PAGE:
PROCTOR, Vt. – Almost 64 years after Felix Shostak’s B-24 bomber was shot down over France, he has come home – at least in the heart of his brother.

A twisted dog tag and a 1938 Proctor High School class ring belonging to him – found by crash site investigators – have been returned to the family of the Vermont soldier last seen on an Aug. 18, 1944 mission over northern France.

On July 5, a soldier with the Vermont Army National Guard turned over the items Shostak was believed to have been wearing when he disappeared.

His brother, a World War II veteran who was wounded three times fighting in Europe, says he had long since accepted that even though Shostak was listed as missing in action, he was dead. Their mother died in 1964 never knowing what happened to her son.

“After I came out of the service, she and I had to sit down and just forget it,” Charles Shostak said. “Her feeling was he’s still around because he was missing in action.”

The artifacts were uncovered last fall by a group in northern France investigating the crash site. It took six months, but through a relative in York, Pa., John Pena, they found Charles Shostak and his wife, Mary, in Proctor.

“It was a miracle,” said Mary Shostak, 79, who never knew Felix, but still cries at his memory.

Now, the artifacts that lay in French soil for more than 63 years are stored in an ornate wooden box provided by the National Guard.

Felix Shostak graduated from Proctor High School in 1938 and went on to become a cook at several area restaurants. He was drafted in 1942.

He was first sent to cooking school, but he volunteered for the Army Air Corps. In February 1944, he graduated from gunnery training.

“I am a top turret gunner and so far a gunner’s life doesn’t seem too bad,” he wrote in a letter published in the “Proctor War Cry” a local newsletter about service members, which is on file in the archives of the town library. “It gives me a sort of joyful feeling to know that before long I’ll be able to do my bit and help my buddies who have already done so much.”

His last mission with the 493rd Bomb Group wasn’t supposed to be especially dangerous. The planes were sent to attack a German fighter base in northern France. The crews were told there would be no enemy fighters and little anti-aircraft fire.

The reports were wrong.

Anti-aircraft artillery knocked out both engines on the left side of Shostak’s airplane, according to a magazine article about the plane’s only survivor, Norman Grant, of Richfield, Minn., who parachuted to safety and was then captured by the Germans.

The next day, a group of local French civilians buried the remains of the crew in a cemetery at Pierrepont, France.

Even though the crash was well documented, the Shostaks never knew for sure what happened to him. In 1951, a letter from the Department of the Army told them they’d never find out.

A special team had disinterred the soldiers from the Pierrepont cemetery.

“When the remains were recovered from this cemetery, it was found that these were the remains of only six decedents,” said a letter to Shostak’s mother, also named Mary. “After having been reprocessed, these remains were identified as those of six of your son’s crew members.”

The Army kept looking, but found nothing. “Therefore, it is necessary to declare that the remains of your son are not recoverable,” the letter said.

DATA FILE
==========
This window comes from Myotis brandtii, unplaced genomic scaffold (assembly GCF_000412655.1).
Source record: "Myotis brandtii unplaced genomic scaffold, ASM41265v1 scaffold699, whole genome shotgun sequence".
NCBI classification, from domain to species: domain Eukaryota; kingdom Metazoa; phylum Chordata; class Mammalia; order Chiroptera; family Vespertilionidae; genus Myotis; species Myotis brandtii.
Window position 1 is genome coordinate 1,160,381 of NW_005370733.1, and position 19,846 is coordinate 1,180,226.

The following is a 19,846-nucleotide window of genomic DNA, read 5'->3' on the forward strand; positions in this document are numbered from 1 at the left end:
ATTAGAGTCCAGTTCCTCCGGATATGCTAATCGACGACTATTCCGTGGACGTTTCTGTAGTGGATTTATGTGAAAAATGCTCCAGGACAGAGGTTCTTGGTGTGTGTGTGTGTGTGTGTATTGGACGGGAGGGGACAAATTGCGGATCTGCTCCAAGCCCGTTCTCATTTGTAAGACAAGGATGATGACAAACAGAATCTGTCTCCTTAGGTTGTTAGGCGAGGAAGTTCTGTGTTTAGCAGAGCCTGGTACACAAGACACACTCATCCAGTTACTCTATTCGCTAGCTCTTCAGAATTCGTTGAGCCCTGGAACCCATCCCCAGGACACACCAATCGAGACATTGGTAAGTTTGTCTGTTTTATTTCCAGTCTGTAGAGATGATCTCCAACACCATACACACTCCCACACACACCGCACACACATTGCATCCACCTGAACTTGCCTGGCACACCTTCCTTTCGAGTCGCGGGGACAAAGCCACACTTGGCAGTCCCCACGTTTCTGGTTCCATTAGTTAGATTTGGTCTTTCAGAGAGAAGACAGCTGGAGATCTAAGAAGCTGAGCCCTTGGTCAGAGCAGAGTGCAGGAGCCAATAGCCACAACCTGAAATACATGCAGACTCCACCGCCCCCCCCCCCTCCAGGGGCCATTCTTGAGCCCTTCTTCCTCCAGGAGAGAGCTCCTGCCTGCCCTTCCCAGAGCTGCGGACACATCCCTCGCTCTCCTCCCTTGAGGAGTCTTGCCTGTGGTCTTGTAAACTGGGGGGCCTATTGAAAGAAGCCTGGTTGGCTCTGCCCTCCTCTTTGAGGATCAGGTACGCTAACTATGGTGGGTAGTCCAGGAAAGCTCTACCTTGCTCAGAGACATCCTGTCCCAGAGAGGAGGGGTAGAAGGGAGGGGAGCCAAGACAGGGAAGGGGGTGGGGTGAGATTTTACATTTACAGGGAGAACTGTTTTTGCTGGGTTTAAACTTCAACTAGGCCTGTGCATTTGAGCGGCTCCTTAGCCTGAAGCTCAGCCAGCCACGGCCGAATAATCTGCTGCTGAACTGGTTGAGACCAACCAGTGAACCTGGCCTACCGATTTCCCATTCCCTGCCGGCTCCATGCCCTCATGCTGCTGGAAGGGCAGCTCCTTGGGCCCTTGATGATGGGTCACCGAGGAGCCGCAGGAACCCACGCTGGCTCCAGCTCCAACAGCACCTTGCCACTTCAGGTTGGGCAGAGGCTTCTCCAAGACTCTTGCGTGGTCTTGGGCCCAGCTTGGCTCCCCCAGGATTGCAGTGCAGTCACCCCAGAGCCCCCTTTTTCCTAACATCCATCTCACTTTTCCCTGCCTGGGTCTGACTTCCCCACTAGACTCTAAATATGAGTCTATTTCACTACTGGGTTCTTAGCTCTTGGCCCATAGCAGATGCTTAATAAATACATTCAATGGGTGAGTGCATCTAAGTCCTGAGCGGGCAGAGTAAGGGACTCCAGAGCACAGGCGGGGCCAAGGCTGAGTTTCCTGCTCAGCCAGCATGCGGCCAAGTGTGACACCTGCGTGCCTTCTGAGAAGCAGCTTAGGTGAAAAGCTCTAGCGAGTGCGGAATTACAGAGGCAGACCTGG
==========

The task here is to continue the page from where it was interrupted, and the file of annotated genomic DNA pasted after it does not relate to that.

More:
Shostak’s name is inscribed on the Tablet of the Missing in the Ardennes American Cemetery in Belgium.

In the late 1990s, Grant returned to France, wanting to know what happened. In August 2000, 56 years after the crash, a memorial to the plane and its crew was dedicated.

In a brief memoir, Grant, who has since died, said it was believed Shostak and another missing crew member were consumed by fire after the crash. Pena said it’s believed the fire reached 1,000 degrees, more than the melting point of aluminum.

Several people, including Pena’s uncle, continued to investigate the site. Last summer, they found Shostak’s items.

Pena said his uncle in France gave him Shostak’s name and serial number. Through the National Archives, he found Shostak’s draft record in Rutland and learned of the nearby Proctor High School.

When Pena’s initial call wasn’t returned, he got in touch with a local veterans advocate in Rutland, who then involved the office of U.S. Sen. Patrick Leahy, D-Vt.

They all worked together to present the dog tag and ring to the Shostaks on July 5.

Pena, who immigrated to the U.S. from France in 1970 with the help of a B-17 tail gunner who met his mother, said the searchers in France felt obligated to return remains to their families.

“We share the same feelings,” Pena said.

The artifacts aren’t enough to change Shostak’s status from missing to killed, said Shari Lawrence, a public affairs officer for the Army Human Resources Command in Alexandria, Va.

Pena said he’d been told the U.S. Department of Defense might do another search of the site to look for human remains. Lawrence said she didn’t know, but it was possible.

“We’re the only country in the world that goes out and actively seeks the recovery of missing service members,” Lawrence said. “The promise of coming home to the States isn’t one that has a statute of limitations on it.”

Charles Shostak said that the horrors of ground combat in Europe that he experienced make him believe his brother is dead.

“I don’t want to go back to see where he is. I am going to take it for granted,” Shostak said. “This here is more to me than what I could see with my eye, a monument. That’s how I feel. If I go over there, what would I see?”

AP-ES-07-13-08 0847EDT


Only subscribers are eligible to post comments. Please subscribe or to participate in the conversation. Here’s why.

Use the form below to reset your password. When you've submitted your account email, we will send an email with a reset code.